School of Medicine

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  • Amy Ladd, MD

    Amy Ladd, MD

    Professor of Orthopaedic Surgery (Hand Surgery) and, by courtesy, of Medicine (Immunology & Rheumatology) at the Stanford University Medical Center

    Current Research and Scholarly Interests Research Interests
    1. The kinematics and forces associated with thumb carpometcarpal (CMC) function and pathology
    2. The anatomy, microstructure, and immunofluorescent characteristics of the thumb CMC joint
    3. Pathomechaniics of CMC arthritis: biomechanical wear, injury, genetic, and environmental causes
    4. Archiving, vitalizing, and innovating medical and surgical knowledge, most recently with innovative iBook monographs

  • Jieun Lee

    Jieun Lee

    Basic Life Sci Reseach Associate, Orthopaedic Surgery

    Bio Jieun Lee, PhD is a research associate in the Orthopaedic Surgery Department at Stanford University School of Medicine.

    Dr. Lee earned her PhD degree at Yonsei University in Seoul, Korea. In her most significant scientific accomplishments as a PhD student, she elucidated the therapeutic potential of pancreatic progenitor cells, demonstrating how GLP-1-expressing adult pancreatic precursor cells reverse diabetes in STZ-induced diabetic rats (Lee et al., Stem Cells and Development 2009).

    Dr. Lee continued stem cell research as a postdoctoral fellow at Stanford University where she lead a project generating safe and efficient human inducible pluripotent stem cells (iPSCs) from somatic cells (Yang et al., Protein Expression Purification, 2011 and Yang et al., Biotechnology Bioengineering, 2009) in John Cooke?s lab in the Department of Cardiovascular Medicine. In her most significant scientific accomplishments as a postdoc, firstly, she found the activation of innate immunity via Toll-like receptor 3 (TLR3) is required for nuclear reprogramming (Lee et al., Cell 2012). It was the first discovery to provide insight on the role of inflammatory mechanism in reprogramming, which has subsequently applied this mechanism to convert human fibroblasts into functional endothelial cells by activating TLR3 (Sayed et al., Circulation 2014).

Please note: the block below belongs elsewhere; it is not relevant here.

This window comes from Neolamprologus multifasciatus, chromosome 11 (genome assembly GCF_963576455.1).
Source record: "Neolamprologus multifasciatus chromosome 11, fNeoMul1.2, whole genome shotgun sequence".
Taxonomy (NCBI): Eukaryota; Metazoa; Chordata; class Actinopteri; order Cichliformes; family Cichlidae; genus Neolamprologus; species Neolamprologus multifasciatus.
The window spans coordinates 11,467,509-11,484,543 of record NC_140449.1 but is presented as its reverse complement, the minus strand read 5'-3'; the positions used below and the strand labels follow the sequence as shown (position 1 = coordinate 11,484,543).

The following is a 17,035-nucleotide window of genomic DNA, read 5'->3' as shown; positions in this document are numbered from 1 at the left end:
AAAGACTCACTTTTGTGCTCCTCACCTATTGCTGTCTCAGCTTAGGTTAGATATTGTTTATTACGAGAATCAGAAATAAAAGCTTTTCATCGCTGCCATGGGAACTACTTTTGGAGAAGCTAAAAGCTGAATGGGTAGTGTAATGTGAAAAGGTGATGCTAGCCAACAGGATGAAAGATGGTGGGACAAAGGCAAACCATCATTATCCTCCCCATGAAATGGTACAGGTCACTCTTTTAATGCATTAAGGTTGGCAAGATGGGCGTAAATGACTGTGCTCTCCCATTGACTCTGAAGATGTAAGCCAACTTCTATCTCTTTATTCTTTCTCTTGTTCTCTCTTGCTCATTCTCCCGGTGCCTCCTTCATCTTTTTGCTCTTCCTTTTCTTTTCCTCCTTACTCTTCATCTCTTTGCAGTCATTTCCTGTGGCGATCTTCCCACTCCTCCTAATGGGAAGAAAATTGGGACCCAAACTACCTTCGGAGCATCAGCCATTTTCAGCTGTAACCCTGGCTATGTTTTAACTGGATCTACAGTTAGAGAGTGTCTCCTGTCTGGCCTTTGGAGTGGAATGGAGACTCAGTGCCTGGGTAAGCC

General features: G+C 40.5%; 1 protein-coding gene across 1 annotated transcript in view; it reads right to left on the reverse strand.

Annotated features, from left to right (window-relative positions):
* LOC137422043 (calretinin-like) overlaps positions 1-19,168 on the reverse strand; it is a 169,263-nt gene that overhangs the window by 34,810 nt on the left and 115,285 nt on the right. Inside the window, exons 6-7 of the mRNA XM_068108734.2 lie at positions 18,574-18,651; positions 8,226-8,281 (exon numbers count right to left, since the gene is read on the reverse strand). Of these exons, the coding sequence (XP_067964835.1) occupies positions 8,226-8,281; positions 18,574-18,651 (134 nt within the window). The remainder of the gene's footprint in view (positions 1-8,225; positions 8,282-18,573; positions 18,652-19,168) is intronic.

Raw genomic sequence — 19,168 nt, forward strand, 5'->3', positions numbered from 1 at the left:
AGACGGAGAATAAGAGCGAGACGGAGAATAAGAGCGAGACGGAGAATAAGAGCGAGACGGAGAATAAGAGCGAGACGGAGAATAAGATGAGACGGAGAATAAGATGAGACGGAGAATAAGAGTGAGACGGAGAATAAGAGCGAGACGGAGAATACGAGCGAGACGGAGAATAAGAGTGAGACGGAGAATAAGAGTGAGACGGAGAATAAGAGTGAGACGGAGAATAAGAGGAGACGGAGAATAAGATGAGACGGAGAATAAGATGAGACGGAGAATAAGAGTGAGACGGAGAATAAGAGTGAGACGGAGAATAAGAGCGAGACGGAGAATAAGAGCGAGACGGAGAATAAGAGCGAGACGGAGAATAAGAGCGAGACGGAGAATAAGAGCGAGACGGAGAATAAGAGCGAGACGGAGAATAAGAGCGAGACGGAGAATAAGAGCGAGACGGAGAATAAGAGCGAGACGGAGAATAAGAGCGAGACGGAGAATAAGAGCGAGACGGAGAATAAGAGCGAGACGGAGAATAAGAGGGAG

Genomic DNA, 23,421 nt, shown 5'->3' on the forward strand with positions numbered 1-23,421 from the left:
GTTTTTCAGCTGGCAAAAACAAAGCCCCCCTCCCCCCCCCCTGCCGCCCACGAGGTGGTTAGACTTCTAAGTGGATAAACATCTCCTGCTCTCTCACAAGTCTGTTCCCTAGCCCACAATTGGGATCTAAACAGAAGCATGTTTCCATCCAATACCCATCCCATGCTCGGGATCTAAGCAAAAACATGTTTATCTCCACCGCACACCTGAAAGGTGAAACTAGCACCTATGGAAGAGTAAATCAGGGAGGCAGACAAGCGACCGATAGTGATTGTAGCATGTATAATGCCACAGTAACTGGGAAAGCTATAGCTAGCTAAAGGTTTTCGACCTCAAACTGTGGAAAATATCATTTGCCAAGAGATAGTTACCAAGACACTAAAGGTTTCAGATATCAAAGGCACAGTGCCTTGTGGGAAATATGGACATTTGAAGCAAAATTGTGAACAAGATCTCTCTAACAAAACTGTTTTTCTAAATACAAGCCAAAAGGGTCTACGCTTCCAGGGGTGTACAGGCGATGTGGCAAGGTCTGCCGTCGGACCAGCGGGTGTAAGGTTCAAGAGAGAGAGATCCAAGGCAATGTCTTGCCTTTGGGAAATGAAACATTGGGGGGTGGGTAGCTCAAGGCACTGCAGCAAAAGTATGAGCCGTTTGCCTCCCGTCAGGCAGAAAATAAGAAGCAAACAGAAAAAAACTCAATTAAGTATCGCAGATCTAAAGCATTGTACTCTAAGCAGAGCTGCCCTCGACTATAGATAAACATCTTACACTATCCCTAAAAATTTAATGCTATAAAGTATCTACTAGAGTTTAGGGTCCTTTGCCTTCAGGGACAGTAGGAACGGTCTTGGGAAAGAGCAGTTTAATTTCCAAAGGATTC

Currently in Nidhi Bhutani's lab in the Department of Orthopaedic Surgery at Stanford, Dr. Lee has developed an efficient and well-defined chondrogenic differentiation protocol from human iPSCs to generate cartilage tissue in perspective of clinical application for Osteoarthritis (OA) patients and focal cartilage defects (Lee et al., The FASEB J 2015).

  • Joshua Levin, MD

    Joshua Levin, MD

    Clinical Assistant Professor, Orthopaedic Surgery

    Bio Dr. Levin completed a residency in physical medicine and rehabilitation at the University of Michigan in 2007, and a pain medicine fellowship at the Virginia Commonwealth University in 2008. Currently, he is a member of both the departments of orthopedic surgery and neurosurgery at Stanford University, where he also is the director of the PM&R interventional spine fellowship.

  • David Lowenberg, MD

    David Lowenberg, MD

    Clinical Professor, Orthopaedic Surgery

    Current Research and Scholarly Interests Dr. Lowenberg is a Past President of the Limb Lengthening and Reconstruction Society of North America. His clinical and research interests are in the treatment of nonunions and malunions with or without accompanying osteomyelitis and infection. He is well-published in the field of limb salvage and treatment of devastating limb injuries. He has ongoing research in limb transplantation via immunotolerance as well as biomechanics.

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